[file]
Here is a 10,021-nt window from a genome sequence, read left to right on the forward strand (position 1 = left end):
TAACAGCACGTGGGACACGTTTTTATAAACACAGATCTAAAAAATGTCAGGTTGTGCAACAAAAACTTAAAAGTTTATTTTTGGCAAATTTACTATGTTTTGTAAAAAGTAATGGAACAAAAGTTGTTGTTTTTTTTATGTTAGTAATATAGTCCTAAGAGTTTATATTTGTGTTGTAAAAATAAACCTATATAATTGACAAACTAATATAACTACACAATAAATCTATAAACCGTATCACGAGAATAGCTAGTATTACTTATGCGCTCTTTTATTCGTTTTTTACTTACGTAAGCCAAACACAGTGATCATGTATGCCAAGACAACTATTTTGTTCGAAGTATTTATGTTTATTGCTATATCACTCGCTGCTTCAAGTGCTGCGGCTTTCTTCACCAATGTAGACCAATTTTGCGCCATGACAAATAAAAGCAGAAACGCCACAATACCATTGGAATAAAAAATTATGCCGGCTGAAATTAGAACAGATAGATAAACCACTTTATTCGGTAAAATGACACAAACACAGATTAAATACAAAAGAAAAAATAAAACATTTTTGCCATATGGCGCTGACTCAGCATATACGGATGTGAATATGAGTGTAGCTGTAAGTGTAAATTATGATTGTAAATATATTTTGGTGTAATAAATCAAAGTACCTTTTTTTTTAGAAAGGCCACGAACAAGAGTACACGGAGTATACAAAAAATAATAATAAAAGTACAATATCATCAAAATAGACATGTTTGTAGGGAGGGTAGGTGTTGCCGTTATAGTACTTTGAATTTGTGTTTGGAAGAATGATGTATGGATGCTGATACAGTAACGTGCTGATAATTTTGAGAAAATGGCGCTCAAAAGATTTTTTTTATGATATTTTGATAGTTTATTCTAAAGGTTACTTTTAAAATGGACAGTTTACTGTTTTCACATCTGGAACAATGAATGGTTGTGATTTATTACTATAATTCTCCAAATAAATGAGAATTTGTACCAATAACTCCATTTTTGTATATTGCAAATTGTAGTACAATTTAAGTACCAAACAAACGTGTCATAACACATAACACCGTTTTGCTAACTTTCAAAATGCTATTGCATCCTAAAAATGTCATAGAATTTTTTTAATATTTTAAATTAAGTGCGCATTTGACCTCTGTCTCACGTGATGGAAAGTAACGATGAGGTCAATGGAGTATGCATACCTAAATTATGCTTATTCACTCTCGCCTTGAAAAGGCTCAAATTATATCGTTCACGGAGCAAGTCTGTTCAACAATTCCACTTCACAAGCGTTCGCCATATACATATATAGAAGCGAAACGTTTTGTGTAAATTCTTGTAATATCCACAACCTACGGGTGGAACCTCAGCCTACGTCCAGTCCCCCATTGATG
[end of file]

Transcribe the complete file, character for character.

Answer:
Here is a 10,021-nt window from a genome sequence, read left to right on the forward strand (position 1 = left end):
TAACAGCACGTGGGACACGTTTTTATAAACACAGATCTAAAAAATGTCAGGTTGTGCAACAAAAACTTAAAAGTTTATTTTTGGCAAATTTACTATGTTTTGTAAAAAGTAATGGAACAAAAGTTGTTGTTTTTTTTATGTTAGTAATATAGTCCTAAGAGTTTATATTTGTGTTGTAAAAATAAACCTATATAATTGACAAACTAATATAACTACACAATAAATCTATAAACCGTATCACGAGAATAGCTAGTATTACTTATGCGCTCTTTTATTCGTTTTTTACTTACGTAAGCCAAACACAGTGATCATGTATGCCAAGACAACTATTTTGTTCGAAGTATTTATGTTTATTGCTATATCACTCGCTGCTTCAAGTGCTGCGGCTTTCTTCACCAATGTAGACCAATTTTGCGCCATGACAAATAAAAGCAGAAACGCCACAATACCATTGGAATAAAAAATTATGCCGGCTGAAATTAGAACAGATAGATAAACCACTTTATTCGGTAAAATGACACAAACACAGATTAAATACAAAAGAAAAAATAAAACATTTTTGCCATATGGCGCTGACTCAGCATATACGGATGTGAATATGAGTGTAGCTGTAAGTGTAAATTATGATTGTAAATATATTTTGGTGTAATAAATCAAAGTACCTTTTTTTTTAGAAAGGCCACGAACAAGAGTACACGGAGTATACAAAAAATAATAATAAAAGTACAATATCATCAAAATAGACATGTTTGTAGGGAGGGTAGGTGTTGCCGTTATAGTACTTTGAATTTGTGTTTGGAAGAATGATGTATGGATGCTGATACAGTAACGTGCTGATAATTTTGAGAAAATGGCGCTCAAAAGATTTTTTTTATGATATTTTGATAGTTTATTCTAAAGGTTACTTTTAAAATGGACAGTTTACTGTTTTCACATCTGGAACAATGAATGGTTGTGATTTATTACTATAATTCTCCAAATAAATGAGAATTTGTACCAATAACTCCATTTTTGTATATTGCAAATTGTAGTACAATTTAAGTACCAAACAAACGTGTCATAACACATAACACCGTTTTGCTAACTTTCAAAATGCTATTGCATCCTAAAAATGTCATAGAATTTTTTTAATATTTTAAATTAAGTGCGCATTTGACCTCTGTCTCACGTGATGGAAAGTAACGATGAGGTCAATGGAGTATGCATACCTAAATTATGCTTATTCACTCTCGCCTTGAAAAGGCTCAAATTATATCGTTCACGGAGCAAGTCTGTTCAACAATTCCACTTCACAAGCGTTCGCCATATACATATATAGAAGCGAAACGTTTTGTGTAAATTCTTGTAATATCCACAACCTACGGGTGGAACCTCAGCCTACGTCCAGTCCCCCATTGATG